Man, it took me a minute to hit the Hulu play button for The Orville’s “Majority Rule.” It’s not that I have soured on the show. It’s more, well, there’s a lot going on in pop culture right now. Stranger Things: Season 2 just dropped on Netflix. Arrow is suddenly trying something interesting with its “Diggle is Green Arrow now” plot. The Good Place just did an entire episode about Janet, and it was amazing. I’m still knee deep in time-consuming research for my Halloween trivia articles. Manhunter and Lore continue to beckon on Netflix and Amazon respectively. Horror movie marathons are everywhere. With all of that and more, stopping to check in on Seth MacFarlane’s little Star Trek cosplay show hardly seems like appointment television.
But shut my mouth because “Majority Rule” was a clever, if at times overly obvious bit of sci-fi social commentary. It also happened to lift from the best.
What happens?: While on a covert away mission to an Earth-like planet to locate two missing Union anthropologists, LaMarr inadvertently becomes an enemy of the state after a video of him playfully humping a statue of a national icon goes viral.
Wait. Did you just say “humping a statue”?: Yeeeeaaaahhhh, he was teasing Alara after she claimed to have dumped a boyfriend because she didn’t like how he danced.
What does any of this have to do with Black Mirror?: Huh?
You referenced Black Mirror in the title of this review. Remember?: Oh, right. Right, right, right. So, everyone on this 21st century Earth-like planet is required to wear badges displaying their lifelong total of up (indicated by a green arrow) and down (indicated by a red arrow) votes. Reaching a certain threshold of down votes automatically triggers arrest, incarceration and possibly lobotomy.The cleverness here is the notion of combining a standard Star Trek plot (away team members accidentally runs afoul of local customs, conflict and speeches about ethics ensue) with modern anxieties over the impact of social media on our lives. The derivation, though, is Black Mirror already did the up/down vote commentary, and because Charlie Brooker > Seth MacFarlane they did a far better version of it:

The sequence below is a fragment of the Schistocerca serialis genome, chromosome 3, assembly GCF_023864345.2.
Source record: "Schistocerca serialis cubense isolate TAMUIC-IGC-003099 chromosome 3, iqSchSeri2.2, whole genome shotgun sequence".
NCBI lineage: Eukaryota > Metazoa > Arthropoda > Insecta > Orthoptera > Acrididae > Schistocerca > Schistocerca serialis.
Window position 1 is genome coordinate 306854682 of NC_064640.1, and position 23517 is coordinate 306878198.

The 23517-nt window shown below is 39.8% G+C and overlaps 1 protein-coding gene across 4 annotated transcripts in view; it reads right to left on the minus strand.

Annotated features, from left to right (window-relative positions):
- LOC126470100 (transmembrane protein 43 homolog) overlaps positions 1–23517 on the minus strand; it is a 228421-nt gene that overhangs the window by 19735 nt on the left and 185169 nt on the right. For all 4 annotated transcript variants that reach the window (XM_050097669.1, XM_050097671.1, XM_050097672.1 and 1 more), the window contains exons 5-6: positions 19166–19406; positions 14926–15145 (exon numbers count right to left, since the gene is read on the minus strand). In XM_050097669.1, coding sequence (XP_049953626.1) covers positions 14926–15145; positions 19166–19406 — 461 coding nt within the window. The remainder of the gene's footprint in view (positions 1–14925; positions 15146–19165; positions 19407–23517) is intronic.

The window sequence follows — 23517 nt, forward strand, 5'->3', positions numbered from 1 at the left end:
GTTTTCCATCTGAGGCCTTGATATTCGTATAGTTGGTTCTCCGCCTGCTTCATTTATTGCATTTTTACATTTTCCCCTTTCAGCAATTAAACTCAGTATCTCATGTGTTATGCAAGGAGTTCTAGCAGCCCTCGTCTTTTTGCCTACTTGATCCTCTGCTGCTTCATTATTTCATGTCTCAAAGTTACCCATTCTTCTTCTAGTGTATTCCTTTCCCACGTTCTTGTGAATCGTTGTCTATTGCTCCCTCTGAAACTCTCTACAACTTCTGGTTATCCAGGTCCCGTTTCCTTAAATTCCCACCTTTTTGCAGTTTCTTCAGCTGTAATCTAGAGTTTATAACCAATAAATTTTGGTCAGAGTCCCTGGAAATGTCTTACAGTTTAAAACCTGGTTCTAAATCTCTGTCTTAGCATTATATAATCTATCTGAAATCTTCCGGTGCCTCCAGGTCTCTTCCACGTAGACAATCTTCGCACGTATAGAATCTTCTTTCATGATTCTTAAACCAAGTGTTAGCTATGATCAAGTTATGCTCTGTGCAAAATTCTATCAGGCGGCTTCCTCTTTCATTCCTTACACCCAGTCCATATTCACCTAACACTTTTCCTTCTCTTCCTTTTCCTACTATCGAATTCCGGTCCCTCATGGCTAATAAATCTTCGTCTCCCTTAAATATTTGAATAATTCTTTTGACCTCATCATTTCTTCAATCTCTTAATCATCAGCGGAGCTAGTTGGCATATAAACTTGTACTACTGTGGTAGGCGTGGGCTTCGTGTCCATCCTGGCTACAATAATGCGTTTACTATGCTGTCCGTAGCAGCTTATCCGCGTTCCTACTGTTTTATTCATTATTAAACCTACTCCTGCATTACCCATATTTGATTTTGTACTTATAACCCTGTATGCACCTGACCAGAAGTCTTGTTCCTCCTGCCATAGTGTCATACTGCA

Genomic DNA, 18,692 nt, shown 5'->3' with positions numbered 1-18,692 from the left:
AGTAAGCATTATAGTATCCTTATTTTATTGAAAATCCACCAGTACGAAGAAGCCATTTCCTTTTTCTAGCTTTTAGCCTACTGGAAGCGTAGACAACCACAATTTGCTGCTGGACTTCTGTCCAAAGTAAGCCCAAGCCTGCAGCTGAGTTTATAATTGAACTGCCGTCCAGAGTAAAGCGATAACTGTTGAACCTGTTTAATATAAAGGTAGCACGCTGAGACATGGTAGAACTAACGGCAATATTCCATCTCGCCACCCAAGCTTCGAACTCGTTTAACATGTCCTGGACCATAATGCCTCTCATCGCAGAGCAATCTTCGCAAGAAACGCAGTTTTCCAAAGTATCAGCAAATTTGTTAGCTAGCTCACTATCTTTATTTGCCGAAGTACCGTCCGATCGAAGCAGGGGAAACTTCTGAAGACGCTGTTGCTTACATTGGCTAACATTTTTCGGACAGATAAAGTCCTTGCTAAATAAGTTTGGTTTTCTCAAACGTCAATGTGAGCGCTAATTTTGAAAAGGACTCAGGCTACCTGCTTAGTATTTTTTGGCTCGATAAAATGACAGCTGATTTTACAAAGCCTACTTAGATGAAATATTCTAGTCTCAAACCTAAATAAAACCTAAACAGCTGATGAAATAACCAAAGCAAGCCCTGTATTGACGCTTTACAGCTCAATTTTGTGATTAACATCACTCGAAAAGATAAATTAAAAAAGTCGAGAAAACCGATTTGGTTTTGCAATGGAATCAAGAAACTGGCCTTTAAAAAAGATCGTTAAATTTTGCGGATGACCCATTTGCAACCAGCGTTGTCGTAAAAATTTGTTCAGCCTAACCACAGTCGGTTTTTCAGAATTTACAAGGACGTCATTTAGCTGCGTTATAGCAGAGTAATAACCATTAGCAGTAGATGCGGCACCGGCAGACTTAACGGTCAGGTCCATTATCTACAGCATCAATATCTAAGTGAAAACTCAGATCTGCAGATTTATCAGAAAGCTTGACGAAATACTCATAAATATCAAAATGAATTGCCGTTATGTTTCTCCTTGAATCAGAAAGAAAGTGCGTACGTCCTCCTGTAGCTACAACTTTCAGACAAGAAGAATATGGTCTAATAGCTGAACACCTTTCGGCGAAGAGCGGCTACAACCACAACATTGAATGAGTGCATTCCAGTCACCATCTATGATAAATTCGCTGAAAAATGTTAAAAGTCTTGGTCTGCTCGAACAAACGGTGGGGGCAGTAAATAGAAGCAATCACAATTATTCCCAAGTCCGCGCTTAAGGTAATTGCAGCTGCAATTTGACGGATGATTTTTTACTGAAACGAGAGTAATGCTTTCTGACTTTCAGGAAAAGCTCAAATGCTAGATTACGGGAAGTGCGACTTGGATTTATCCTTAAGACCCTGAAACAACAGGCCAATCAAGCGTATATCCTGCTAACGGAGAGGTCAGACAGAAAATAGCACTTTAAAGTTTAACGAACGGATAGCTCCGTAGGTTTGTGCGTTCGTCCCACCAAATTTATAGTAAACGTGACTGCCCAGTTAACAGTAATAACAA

Black Mirror’s “Nosedive”:
Typical MacFarlane. Always ripping off someone. If it’s not The Simpsons, it’s Black Mirror, amiright?: Yeah. Maybe. I dunno. “Majority Rule” actually does something a little different with it, adding the notion of a society which has abandoned a standard legal system in favor of rule by majority opinion (see what the did there?). LaMarr isn’t assigned a lawyer because they don’t even know the meaning of the word “lawyer.” Instead, they have glorified press agents whoguide their clients through apology tours where TV viewers, hosts and live studio audiences get to judge whether the criminal sounds genuinely sincere.
Did “Nosedive” do anything like that?: Not really. On top of that, “Majority Rule” branches out to include an ethical speech (I told you one would ensue) about representative versus absolute democracy, and ends with salvation-via-fake-news.
Salvation by what now?: The crew is forbidden from interceding directly on the planet, leaving the members of the away team to search for answers on their own while Ed and the bridge crew strategize in the Orville. The plan they come up with is, basically, let’s kidnap a twentysomething (Scream: The TV Series‘s Giorgia Whigham) and ask her to explain social media to us. Based on her advice, they flood the planet with fake news about LaMarr (i.e., he was a chunky kid, he’s a military veteran,has a dog named Checkers), which turns the tide of opinion just enough to stave off the lobotomy and allow him to walk free. The episodes ends with LaMarr freed and save back on the Orville, and the girl they revealed themselves to taking the Doctor’s instructions to heart by realizing their society really can do better.
Of course, the show means us. We are the ones who can do better: Better than The Orville? I mean, probably. I keep hearing Star Trek: Discovery is worth watching.
No. You know what I mean. “Majority Rule” clearly ends by pointing its finger squarely back at the audience and shouts, “That’s a bad, society. Bad! Be better!”: When you put it that way, it kind of diminishes what the episode was going for, but, yeah, in a nutshell that’s the whole point of it. As sci-fi allegories go, it was a fairly effective hour of television, Black Mirror similarities and all.
Now, on to Stranger Things.
THE NOTES AND NITPICKS
- The Breakfast Show is such a bland, yet entirely perfect title for a morning show. I wonder if in hour two of The Breakfast Show they have female hosts who get increasingly tipsy off mimosas, and in hour three Megyn Kelly does whatever because, shit, they signed her to that big contract.
- “With all the different planets in the galaxy you’re bound to have some cases of parallel species development” – Is that a real theory? Or just MacFarlane’s nod toward the number of Star Trek planets which kind of look like Earth slightly rearranged?.
- Orville signature pop culture weirdness: A “manwich” reference, “unemployed back-up dancers,” crop-tops, American Idol.
- Stunned MacFarlane didn’t make a Blossom joke about Alara’s hat.
- Suddenly dying to hear Bortus sing.
- So, Kelly was only allowed to accompany LaMarr to provide moral support? Fully expected a mid-episode twist where she jumped in to help during one of his TV appearances and either made it better or far worse somehow.
- Imagine living in a society where random people constantly walk up to and poke you in the chest. So much for respecting your personal space. No thank you.
- Would have been hilarious if LaMarr’s last second reprieve was nullified by the scientists he insults responding by downvoting him.
What did you think of “Majority Rule”? How did you feel about their first attempt at a “normal human from our present boards the Enterprise and has her mind blown” Star Trek plot? Let me know in the comments.